3. those “tagging on” to the coattails (you’re being very nice with your comments above :-)

    I personally think the second camp shouldn’t tag SDN to their solution as it’s a different architecture where the infrastructure and control layers are one but distributed across each network device. Something else like ACN (Application Controlled Networking) may be more appropriate.
    We’re left with who polices the third camp. We need someone as a watchdog and fact-checker, but ONF is not stepping up to the plate and nor is the media which is actually helping to sensationalize the announcements from this camp.

  4. Brent,
    I respect your knowledge and what you’ve brought to the community through your thought leadership, but I have to disagree that the ONF is innocent when it comes to creating confusion around what SDN is. SDN is so not about openflow that it is almost becoming comical. OpenFlow is a wire protocol for configuring flow tables and did a great job of generalizing and abstracting that concept. SDN can easily include that among the many abstractions that need to be defined to get to the software defined datacenter nirvana. It is completely unfortunate that since it’s initial press release announcing it’s formation, the ONF has encouraged the huge number of people I’ve met who think that acronym stands for OpenFlow Forum (clearly they have bad phonetic skills too). The OpenFlow tail was allowed to wag the SDN dog long enough that wholesale SDN-washing has been unleashed. The ONF needs to figure out how to re-position to stay relevant. It’s truly unfortunate that this wasn’t founded as the SDN Forum or similar, which would fit nicely around standardizing northbound APIs also, These need to include distributed-application and network abstractions to go above the device abstractions baked into OpenFlow and some OF controllers of note. APIs for machine to machine conversations across the layers of the new datacenter are where the action is commercially, intellectually and increasingly. And by the way, the big vendors have done a pretty good job of insinuating themselves into the usual standards bodies leadership roles at the ONF that have given them unlimited filibuster in the IETF and similar standards bodies. The board is “customers”, but I think the vendors have gotten under the wire in the working groups.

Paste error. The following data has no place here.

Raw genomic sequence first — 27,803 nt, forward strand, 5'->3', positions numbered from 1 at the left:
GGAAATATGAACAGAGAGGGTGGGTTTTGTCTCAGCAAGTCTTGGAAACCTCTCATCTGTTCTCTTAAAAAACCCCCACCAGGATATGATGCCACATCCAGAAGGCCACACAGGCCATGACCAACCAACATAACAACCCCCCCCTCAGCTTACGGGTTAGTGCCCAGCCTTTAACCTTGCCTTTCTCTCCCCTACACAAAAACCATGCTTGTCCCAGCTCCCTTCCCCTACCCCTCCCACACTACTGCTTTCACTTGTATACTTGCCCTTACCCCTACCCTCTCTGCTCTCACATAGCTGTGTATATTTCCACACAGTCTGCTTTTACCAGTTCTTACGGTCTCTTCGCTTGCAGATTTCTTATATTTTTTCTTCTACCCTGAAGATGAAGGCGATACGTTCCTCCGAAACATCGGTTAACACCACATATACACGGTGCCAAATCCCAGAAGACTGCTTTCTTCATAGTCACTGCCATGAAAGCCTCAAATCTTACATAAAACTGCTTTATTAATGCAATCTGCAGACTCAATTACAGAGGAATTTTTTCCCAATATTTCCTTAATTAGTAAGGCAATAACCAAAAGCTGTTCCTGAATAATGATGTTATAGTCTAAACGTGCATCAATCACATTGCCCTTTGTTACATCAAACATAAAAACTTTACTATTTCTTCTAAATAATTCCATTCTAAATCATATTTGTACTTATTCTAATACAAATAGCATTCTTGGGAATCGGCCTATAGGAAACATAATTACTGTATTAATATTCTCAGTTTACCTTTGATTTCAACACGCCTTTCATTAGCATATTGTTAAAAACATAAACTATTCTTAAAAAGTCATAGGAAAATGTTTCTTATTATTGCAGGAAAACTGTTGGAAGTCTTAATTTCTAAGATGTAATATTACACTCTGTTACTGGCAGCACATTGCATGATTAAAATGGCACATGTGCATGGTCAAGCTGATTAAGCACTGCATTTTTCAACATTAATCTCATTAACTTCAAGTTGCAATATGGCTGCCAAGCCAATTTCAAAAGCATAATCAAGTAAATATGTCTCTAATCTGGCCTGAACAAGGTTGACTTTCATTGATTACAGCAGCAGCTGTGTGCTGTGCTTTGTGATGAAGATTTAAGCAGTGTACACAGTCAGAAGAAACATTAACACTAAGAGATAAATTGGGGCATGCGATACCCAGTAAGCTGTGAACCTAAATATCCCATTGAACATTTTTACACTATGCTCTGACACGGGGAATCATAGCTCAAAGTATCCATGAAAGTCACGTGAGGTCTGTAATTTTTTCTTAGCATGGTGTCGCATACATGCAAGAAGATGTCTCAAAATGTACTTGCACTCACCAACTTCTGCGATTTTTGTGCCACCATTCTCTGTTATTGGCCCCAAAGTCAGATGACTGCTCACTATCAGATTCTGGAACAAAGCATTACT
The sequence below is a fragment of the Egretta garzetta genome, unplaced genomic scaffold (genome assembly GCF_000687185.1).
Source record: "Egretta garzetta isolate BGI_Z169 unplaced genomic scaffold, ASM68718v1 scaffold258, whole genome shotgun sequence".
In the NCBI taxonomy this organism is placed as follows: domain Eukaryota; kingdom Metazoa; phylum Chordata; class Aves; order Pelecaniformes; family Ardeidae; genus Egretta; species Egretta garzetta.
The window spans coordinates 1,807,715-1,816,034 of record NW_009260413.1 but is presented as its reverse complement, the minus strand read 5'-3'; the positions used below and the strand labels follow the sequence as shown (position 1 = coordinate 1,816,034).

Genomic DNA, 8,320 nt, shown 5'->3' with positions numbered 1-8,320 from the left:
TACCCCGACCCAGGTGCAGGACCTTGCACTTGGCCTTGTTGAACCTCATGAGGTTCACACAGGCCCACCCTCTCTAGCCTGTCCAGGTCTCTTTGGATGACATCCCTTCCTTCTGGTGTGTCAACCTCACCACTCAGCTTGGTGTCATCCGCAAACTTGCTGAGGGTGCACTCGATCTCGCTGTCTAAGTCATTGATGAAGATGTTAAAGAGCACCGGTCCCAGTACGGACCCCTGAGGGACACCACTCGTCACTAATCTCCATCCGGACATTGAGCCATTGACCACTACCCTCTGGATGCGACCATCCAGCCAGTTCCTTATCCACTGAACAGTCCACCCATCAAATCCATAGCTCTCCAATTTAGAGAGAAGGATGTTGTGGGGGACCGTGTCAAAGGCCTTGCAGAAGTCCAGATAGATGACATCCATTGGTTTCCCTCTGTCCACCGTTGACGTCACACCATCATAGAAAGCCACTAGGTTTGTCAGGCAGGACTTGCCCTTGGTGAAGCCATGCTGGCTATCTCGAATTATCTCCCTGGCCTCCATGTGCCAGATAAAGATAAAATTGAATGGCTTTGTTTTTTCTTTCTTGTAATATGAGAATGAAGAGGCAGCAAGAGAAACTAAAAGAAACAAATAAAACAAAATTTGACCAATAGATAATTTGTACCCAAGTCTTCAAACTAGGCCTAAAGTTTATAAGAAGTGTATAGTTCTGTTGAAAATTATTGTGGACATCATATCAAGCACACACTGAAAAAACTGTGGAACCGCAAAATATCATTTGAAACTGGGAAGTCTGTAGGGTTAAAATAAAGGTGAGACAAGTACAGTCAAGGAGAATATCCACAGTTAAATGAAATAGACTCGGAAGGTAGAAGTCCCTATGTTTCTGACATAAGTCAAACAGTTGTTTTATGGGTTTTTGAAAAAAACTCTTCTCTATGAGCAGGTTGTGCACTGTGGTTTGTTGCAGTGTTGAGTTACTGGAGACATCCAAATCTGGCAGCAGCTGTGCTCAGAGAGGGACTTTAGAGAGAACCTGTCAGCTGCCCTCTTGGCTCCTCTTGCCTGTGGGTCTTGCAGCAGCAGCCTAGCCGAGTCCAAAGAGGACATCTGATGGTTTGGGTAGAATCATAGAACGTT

I am still hopeful however, that the average IT thought follower is only about 9 months behind people like you in terms of seeing what’s real through the fog and being able to see how it applies in the datacenter. Past all of the hype cycles of the various buzzwords, we are talking about an opportunity to re-factor our network model and make the solution for e.g. multi-tenant IAAS “as simple as possible, but not simpler” (nobody will even try to argue with Einstein). This is in contrast to the autonomous systems beast that IT is currently trying unsuccessfully to tame at webscale.

    Great work Brent.

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  7. Michael Bushong (@mbushong)

    Full disclosure: I work at Juniper Networks.

    Do you think people will be talking about SDN in 3 or 4 years? Or is it just networking by that time?

    IMO, SDN happens to be a name for the moment in time we find ourselves in right now. There are some technologies (OpenFlow being the one getting the most press but by no means the only one). They have been lumped under a neat moniker. And people are writing about them as if they are the thing.

    The evolution of workflow automation (or even architectural separation) did not begin with SDN, nor will it end with the current crop of protocols. Until people start talking more about the endgame instead of the tool, there will continue to be confusion.

    It’s like talking about hammers. You can do anything with a hammer, so depending on what you want to do, the conversation is different. Start talking about building a house and suddenly the hammer has meaning.

    I do think pundits and bloggers, technologists and architects do understand the difference between tools and endgames, but I don’t think the general dialogue reflects this yet.